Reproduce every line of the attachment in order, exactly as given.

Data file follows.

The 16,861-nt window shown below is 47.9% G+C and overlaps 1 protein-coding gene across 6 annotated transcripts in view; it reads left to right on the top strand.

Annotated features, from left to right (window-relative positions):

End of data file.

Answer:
The 16,861-nt window shown below is 47.9% G+C and overlaps 1 protein-coding gene across 6 annotated transcripts in view; it reads left to right on the top strand.

Annotated features, from left to right (window-relative positions):